Agricultural nonpoint source pollution has been identified as one of the leading causes of surface water quality impairment in the United States. Such an impact is important, particularly in predominantly agricultural areas, where application of agricultural fertilizers often results in excessive nitrate levels in streams and rivers. When nitrate concentration in a public water supply reaches or exceeds drinking water standards, costly measures such as well closure or water treatment have to be considered. Thus, having accurate nitrate-N predictions is critical in making correct and timely management decisions. This study applied a set of data mining tools to predict weekly nitrate-N concentrations at a gauging station on the Sangamon River near Decatur, Illinois. The data mining tools used in this study included artificial neural networks, evolutionary polynomial regression and the naive Bayes model. The results were compared using seven forecast measures. In general, all models performed reasonably well, but not all achieved best scores in each of the measures, suggesting that a multi-tool approach is needed. In addition to improving forecast accuracy compared with previous studies, the tools described in this study demonstrated potential for application in error analysis, input selection and ranking of explanatory variables, thereby designing cost-effective monitoring networks.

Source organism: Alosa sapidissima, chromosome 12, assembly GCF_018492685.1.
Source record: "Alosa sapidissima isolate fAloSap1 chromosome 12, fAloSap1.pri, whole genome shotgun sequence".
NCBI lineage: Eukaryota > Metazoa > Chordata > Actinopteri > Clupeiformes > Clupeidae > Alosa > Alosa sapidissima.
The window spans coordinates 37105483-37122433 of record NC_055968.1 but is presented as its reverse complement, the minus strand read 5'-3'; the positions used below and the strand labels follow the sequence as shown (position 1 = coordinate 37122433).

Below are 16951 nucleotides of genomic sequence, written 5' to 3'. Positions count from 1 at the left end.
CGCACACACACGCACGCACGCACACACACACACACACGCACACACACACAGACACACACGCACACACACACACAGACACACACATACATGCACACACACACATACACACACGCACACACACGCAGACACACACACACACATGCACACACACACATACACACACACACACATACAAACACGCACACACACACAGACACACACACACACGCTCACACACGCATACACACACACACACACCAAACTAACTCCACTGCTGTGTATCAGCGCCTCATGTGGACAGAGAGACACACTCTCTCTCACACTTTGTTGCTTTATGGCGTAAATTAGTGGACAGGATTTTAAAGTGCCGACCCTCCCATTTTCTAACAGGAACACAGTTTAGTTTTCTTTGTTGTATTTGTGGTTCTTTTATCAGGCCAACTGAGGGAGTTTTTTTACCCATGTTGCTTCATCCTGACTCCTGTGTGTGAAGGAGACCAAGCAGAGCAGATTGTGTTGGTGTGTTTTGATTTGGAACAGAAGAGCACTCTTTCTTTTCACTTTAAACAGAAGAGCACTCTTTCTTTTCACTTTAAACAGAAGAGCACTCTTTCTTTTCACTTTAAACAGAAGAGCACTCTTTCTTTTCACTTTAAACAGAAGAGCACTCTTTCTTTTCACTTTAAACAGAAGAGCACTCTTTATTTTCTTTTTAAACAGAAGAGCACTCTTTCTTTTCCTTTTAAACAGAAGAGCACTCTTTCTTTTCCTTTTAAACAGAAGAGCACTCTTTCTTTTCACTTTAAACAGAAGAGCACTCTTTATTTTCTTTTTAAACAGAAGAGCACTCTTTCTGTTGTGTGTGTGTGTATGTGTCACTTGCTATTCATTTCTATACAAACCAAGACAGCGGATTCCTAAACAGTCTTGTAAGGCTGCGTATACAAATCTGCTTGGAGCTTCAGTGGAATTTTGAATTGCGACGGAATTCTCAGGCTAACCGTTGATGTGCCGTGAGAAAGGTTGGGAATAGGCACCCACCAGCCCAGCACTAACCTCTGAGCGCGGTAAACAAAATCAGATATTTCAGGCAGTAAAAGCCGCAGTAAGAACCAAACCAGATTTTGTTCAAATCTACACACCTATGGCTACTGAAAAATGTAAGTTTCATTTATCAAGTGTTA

Keywords: artificial neural networks, drinking water, forecasting, genetic algorithms, naive Bayes model, nitrate-N